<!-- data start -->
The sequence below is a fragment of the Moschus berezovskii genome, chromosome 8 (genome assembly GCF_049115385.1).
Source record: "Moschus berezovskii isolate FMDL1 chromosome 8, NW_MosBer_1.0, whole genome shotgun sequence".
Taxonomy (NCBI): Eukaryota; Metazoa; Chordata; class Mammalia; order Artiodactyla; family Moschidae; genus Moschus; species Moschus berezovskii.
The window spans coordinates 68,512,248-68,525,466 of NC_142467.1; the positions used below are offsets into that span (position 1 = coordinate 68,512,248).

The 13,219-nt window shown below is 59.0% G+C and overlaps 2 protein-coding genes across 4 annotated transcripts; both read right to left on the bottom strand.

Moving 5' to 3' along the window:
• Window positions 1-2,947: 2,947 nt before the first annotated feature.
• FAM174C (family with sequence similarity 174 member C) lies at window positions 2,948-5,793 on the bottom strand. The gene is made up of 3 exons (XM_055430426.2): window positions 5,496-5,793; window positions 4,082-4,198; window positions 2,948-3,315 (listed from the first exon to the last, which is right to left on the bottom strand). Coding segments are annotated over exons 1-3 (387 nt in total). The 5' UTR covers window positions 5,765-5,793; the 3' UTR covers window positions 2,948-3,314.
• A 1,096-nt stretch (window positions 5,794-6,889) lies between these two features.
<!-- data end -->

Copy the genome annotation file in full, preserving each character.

The sequence below is a fragment of the Moschus berezovskii genome, chromosome 8 (genome assembly GCF_049115385.1).
Source record: "Moschus berezovskii isolate FMDL1 chromosome 8, NW_MosBer_1.0, whole genome shotgun sequence".
Taxonomy (NCBI): Eukaryota; Metazoa; Chordata; class Mammalia; order Artiodactyla; family Moschidae; genus Moschus; species Moschus berezovskii.
The window spans coordinates 68,512,248-68,525,466 of NC_142467.1; the positions used below are offsets into that span (position 1 = coordinate 68,512,248).

The 13,219-nt window shown below is 59.0% G+C and overlaps 2 protein-coding genes across 4 annotated transcripts; both read right to left on the bottom strand.

Moving 5' to 3' along the window:
• Window positions 1-2,947: 2,947 nt before the first annotated feature.
• FAM174C (family with sequence similarity 174 member C) lies at window positions 2,948-5,793 on the bottom strand. The gene is made up of 3 exons (XM_055430426.2): window positions 5,496-5,793; window positions 4,082-4,198; window positions 2,948-3,315 (listed from the first exon to the last, which is right to left on the bottom strand). Coding segments are annotated over exons 1-3 (387 nt in total). The 5' UTR covers window positions 5,765-5,793; the 3' UTR covers window positions 2,948-3,314.
• A 1,096-nt stretch (window positions 5,794-6,889) lies between these two features.